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An excerpt from'Nirvana'

It’s late, and I can’t sleep. I raise a window for some spring Palo Alto air, but it doesn’t help. In bed, eyes open, I hear whispers, which makes me think of the President because we often talk in whispers. I know the whisper sound is really just my wife Charlotte, who listens to Nirvana on her headphones all night and tends to sleep-mumble the lyrics. Charlotte has her own bed, a mechanical one.

My sleep problem is this: when I close my eyes, I keep visualizing my wife killing herself. More like the ways she might try to kill herself, since she’s paralyzed from the shoulders down. The paralysis is quite temporary, though try convincing Charlotte of that. She slept on her side today, to fight the sores, and there was something about the way she stared at the bed’s safety rail. The bed is voice-activated, so if she could somehow get her head between the bars of the safety rail, “incline” is all she’d have to say. As the bed powered up, she’d be choked in seconds.

But she doesn’t need an exotic exit strategy, not when she’s exacted a promise from me to help her do it when the time comes.

I rise and go to her. She’s not listening to Nirvana yet—she saves it for when she needs it most, after midnight, when her nerves really start to crackle.

“I thought I heard a noise,” I tell her. “Kind of a whisper.”

Short, choppy hair frames her drawn face, skin faint as refrigerator light.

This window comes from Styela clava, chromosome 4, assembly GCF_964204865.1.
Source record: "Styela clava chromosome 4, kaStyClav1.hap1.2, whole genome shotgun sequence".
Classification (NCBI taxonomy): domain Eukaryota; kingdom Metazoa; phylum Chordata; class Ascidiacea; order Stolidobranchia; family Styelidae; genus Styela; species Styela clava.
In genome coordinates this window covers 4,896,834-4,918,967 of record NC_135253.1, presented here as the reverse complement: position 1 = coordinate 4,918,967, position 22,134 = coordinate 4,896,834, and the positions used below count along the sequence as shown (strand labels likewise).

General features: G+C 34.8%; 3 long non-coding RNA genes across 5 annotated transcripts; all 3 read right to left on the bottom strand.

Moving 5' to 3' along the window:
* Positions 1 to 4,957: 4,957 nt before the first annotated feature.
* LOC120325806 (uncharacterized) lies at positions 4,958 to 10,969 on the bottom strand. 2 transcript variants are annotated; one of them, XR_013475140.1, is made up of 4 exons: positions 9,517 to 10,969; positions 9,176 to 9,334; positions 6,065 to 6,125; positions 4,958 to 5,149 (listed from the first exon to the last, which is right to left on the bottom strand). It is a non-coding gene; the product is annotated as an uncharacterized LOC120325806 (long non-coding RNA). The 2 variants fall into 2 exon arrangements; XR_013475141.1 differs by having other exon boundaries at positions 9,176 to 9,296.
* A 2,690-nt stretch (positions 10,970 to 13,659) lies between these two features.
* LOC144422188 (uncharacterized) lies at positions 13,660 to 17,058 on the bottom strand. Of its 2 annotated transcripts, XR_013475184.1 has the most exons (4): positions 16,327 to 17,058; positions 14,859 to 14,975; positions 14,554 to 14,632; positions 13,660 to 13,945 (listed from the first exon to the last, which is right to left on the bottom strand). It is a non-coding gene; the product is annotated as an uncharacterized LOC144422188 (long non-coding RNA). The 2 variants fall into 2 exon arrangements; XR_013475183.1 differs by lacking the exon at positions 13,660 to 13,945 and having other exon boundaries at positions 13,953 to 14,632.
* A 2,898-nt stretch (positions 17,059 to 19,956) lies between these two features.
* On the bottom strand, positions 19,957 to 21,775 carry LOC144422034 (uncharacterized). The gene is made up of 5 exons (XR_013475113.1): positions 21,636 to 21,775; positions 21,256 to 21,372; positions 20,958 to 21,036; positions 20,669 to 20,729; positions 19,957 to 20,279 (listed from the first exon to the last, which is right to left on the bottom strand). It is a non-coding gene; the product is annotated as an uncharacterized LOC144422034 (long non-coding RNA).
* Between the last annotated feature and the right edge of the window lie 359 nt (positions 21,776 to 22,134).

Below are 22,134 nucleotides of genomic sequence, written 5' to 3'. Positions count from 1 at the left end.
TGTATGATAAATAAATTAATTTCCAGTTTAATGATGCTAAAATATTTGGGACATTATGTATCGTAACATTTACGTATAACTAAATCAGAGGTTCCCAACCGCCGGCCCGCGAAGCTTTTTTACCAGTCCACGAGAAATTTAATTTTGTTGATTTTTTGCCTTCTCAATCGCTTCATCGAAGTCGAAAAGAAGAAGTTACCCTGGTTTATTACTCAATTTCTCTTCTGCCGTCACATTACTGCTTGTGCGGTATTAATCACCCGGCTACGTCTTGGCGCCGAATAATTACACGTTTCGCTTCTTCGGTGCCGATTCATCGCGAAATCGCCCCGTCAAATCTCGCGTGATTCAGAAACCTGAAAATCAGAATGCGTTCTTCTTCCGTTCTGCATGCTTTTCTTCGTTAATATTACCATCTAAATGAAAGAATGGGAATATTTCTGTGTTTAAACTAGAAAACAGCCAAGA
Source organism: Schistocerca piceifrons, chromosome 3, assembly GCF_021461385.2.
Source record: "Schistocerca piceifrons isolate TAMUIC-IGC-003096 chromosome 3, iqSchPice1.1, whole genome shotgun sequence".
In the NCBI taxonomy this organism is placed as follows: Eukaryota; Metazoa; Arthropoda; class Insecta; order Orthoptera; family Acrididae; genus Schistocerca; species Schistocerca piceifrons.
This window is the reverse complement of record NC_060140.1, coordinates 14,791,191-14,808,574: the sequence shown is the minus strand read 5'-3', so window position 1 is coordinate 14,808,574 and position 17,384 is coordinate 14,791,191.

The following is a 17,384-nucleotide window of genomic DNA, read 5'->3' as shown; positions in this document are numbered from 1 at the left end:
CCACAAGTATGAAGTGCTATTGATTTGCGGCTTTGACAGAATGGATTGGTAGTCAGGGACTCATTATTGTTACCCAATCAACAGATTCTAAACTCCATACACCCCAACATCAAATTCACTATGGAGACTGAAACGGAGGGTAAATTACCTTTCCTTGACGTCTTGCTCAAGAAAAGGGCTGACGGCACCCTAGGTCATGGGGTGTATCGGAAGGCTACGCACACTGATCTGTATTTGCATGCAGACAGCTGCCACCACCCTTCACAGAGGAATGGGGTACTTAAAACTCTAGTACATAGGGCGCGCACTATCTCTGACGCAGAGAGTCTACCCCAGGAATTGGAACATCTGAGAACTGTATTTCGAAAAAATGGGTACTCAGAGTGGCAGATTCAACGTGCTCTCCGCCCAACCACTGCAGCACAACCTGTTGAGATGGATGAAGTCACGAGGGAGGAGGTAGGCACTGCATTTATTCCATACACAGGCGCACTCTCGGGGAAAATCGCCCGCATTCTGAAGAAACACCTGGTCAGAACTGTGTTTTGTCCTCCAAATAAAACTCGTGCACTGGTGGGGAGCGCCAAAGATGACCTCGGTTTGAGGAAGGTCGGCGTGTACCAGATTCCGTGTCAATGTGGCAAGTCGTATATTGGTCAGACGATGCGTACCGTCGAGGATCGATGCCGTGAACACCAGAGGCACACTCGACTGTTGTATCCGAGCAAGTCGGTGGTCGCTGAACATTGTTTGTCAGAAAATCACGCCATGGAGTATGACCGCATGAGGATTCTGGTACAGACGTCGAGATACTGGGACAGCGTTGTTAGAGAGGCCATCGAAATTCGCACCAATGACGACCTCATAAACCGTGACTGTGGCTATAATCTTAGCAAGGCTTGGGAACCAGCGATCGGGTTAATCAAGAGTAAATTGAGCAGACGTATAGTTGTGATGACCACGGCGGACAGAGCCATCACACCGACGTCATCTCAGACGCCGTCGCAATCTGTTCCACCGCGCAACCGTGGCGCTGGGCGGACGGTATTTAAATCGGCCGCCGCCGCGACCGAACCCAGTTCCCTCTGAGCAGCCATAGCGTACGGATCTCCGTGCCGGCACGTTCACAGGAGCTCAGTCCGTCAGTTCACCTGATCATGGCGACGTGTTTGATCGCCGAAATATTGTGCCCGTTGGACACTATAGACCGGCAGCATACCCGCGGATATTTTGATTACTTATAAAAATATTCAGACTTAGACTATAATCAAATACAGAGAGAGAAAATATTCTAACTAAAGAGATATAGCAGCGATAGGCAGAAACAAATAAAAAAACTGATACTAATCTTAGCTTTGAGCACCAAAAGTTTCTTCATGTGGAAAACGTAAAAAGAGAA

“I heard it, too,” she says.

Next to her voice remote is a half-smoked joint. I light it, hold it to her lips.

“How’s the weather in there?” I ask her.

“Windy,” she says.

Windy is better than hail or lightning, or god forbid, flooding, which is the sensation she felt when her lungs were just starting to work again. But there are different kinds of wind.

I ask, “Windy, like a whistle through window screens, or windy like the rattle of storm shutters?”

“A strong breeze, hissy and buffeting,” she says, “like a microphone in the wind.”

Charlotte hates being stoned, but she says it quiets the inside of her. She has Guillain-Barre Syndrome, a condition in which her immune system attacks the insulation around her nerves. When the brain sends signals to the body, the impulses ground out before they can be received. A billion nerves inside her send signals that go everywhere, nowhere. This is the ninth month, a month at the edge of the medical literature. It’s a place where the doctors no longer feel qualified to tell us whether Charlotte’s nerves will begin to regenerate or whether she will be stuck like this forever.

She exhales, coughing. Her right arm twitches, which means her brain has attempted to tell her arm to rise and cover the mouth.

A little bit about Adam Johnson

Shortlist

Adam is Associate Professor of English at Stanford University.
A Whiting Writers Award winner, his work has appeared in Esquire, Harper’s, Playboy, GQ, The New York Times and Best American Short Stories. He is the author of two short story collections – Emporium, and Fortune Smiles, which won the 2015 National Book Award – and two novels - Parasites Like Us, and The Orphan Master’s Son, which received the 2013 Dayton Literary Peace Prize and the Pulitzer Prize in fiction. His books have been translated into twenty-nine languages. Johnson was a 2010 National Endowment for the Arts Fellow and a 2013 Guggenheim Fellow.


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